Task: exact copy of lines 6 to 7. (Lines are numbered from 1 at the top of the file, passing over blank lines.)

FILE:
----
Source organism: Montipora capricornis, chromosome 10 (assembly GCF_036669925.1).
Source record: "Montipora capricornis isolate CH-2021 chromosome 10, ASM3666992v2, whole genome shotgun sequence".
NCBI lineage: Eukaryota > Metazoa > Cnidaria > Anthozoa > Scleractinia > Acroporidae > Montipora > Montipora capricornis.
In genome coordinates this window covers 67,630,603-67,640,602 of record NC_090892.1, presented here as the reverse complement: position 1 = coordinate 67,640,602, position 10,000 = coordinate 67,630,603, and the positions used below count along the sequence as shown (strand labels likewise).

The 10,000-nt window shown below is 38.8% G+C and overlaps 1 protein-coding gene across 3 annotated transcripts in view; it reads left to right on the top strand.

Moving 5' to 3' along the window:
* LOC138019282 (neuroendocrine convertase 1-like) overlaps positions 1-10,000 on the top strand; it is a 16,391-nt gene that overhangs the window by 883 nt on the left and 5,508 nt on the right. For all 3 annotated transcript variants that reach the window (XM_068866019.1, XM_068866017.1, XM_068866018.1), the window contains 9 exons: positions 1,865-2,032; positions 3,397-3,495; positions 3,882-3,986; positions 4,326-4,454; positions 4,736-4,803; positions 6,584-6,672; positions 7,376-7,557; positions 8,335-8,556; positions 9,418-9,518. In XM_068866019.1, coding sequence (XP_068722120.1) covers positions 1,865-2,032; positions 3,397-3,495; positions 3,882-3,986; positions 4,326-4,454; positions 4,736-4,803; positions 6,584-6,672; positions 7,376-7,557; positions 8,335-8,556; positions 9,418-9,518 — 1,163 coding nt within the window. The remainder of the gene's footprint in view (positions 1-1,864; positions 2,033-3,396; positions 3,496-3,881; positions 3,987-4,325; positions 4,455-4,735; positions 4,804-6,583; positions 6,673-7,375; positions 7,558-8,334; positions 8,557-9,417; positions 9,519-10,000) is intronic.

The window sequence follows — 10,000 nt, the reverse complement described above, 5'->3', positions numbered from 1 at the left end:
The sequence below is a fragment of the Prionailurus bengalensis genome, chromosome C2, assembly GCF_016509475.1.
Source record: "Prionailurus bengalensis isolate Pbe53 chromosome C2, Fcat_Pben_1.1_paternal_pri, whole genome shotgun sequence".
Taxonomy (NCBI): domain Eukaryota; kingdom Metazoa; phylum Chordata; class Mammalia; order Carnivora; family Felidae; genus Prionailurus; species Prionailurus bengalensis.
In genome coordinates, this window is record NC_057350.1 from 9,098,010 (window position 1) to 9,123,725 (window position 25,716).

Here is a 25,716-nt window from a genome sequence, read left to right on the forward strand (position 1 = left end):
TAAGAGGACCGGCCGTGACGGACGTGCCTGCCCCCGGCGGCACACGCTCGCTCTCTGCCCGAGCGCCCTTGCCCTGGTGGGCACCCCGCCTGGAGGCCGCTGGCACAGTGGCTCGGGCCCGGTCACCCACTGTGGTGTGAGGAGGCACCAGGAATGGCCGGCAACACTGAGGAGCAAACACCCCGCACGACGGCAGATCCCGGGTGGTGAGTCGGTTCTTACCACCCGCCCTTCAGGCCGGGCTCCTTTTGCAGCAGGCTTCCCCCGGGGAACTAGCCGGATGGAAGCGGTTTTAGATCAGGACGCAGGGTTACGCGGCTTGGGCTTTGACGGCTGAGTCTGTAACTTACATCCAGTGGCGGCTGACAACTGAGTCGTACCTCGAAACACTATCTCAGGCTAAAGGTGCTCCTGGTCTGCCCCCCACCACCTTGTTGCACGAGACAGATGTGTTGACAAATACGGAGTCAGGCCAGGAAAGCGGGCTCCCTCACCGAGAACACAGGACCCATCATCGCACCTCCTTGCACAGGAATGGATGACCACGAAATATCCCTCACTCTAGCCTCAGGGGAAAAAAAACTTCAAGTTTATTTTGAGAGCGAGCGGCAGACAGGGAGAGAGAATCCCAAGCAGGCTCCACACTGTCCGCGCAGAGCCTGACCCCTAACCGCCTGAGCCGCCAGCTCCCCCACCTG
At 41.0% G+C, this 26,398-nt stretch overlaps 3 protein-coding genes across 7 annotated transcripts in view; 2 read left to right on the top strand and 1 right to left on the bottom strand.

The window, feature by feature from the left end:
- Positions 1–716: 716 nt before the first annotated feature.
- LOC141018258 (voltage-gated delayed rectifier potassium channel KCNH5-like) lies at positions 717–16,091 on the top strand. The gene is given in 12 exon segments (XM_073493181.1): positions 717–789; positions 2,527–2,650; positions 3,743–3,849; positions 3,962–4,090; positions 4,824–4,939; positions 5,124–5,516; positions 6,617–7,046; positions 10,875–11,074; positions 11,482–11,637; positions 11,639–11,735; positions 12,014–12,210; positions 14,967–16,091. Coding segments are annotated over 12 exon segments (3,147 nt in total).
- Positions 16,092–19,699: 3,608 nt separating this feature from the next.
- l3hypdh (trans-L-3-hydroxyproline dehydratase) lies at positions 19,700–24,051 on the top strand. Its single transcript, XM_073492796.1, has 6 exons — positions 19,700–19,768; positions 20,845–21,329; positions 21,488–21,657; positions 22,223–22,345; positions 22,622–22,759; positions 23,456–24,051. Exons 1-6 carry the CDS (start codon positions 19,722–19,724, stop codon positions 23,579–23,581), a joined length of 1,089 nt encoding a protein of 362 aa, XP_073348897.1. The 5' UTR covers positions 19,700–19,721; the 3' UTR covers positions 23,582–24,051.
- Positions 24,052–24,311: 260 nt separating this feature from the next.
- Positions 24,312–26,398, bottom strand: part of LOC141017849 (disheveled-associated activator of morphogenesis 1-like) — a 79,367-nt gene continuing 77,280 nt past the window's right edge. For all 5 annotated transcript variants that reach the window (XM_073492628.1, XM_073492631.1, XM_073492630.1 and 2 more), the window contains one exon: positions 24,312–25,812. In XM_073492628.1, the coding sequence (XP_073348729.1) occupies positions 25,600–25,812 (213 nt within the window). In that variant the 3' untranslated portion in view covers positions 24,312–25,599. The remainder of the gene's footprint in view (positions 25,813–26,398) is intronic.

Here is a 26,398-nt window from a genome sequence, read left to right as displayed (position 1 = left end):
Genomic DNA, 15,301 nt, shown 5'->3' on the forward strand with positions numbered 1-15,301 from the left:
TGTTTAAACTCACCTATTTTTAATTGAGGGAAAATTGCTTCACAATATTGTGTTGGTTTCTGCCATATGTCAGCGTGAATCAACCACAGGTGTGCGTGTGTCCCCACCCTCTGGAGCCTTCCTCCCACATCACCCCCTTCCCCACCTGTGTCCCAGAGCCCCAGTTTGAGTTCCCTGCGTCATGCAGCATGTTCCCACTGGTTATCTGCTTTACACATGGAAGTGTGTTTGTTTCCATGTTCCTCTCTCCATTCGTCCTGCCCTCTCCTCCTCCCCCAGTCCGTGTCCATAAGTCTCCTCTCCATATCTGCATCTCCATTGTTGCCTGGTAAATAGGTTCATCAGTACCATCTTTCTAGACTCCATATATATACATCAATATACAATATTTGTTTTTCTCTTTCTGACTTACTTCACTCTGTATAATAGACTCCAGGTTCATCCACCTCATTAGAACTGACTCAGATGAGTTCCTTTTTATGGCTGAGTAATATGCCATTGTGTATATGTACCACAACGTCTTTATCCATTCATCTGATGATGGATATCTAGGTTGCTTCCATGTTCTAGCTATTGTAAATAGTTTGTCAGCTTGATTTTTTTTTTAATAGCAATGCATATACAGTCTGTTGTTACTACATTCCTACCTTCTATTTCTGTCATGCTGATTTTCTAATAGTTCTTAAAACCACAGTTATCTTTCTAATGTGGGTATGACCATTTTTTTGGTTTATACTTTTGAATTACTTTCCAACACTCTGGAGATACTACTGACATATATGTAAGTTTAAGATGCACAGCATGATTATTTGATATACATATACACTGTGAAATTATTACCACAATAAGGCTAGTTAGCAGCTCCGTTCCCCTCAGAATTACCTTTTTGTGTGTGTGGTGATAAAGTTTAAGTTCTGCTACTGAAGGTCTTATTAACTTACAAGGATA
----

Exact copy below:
Moving 5' to 3' along the window:
* LOC138019282 (neuroendocrine convertase 1-like) overlaps positions 1-10,000 on the top strand; it is a 16,391-nt gene that overhangs the window by 883 nt on the left and 5,508 nt on the right. For all 3 annotated transcript variants that reach the window (XM_068866019.1, XM_068866017.1, XM_068866018.1), the window contains 9 exons: positions 1,865-2,032; positions 3,397-3,495; positions 3,882-3,986; positions 4,326-4,454; positions 4,736-4,803; positions 6,584-6,672; positions 7,376-7,557; positions 8,335-8,556; positions 9,418-9,518. In XM_068866019.1, coding sequence (XP_068722120.1) covers positions 1,865-2,032; positions 3,397-3,495; positions 3,882-3,986; positions 4,326-4,454; positions 4,736-4,803; positions 6,584-6,672; positions 7,376-7,557; positions 8,335-8,556; positions 9,418-9,518 — 1,163 coding nt within the window. The remainder of the gene's footprint in view (positions 1-1,864; positions 2,033-3,396; positions 3,496-3,881; positions 3,987-4,325; positions 4,455-4,735; positions 4,804-6,583; positions 6,673-7,375; positions 7,558-8,334; positions 8,557-9,417; positions 9,519-10,000) is intronic.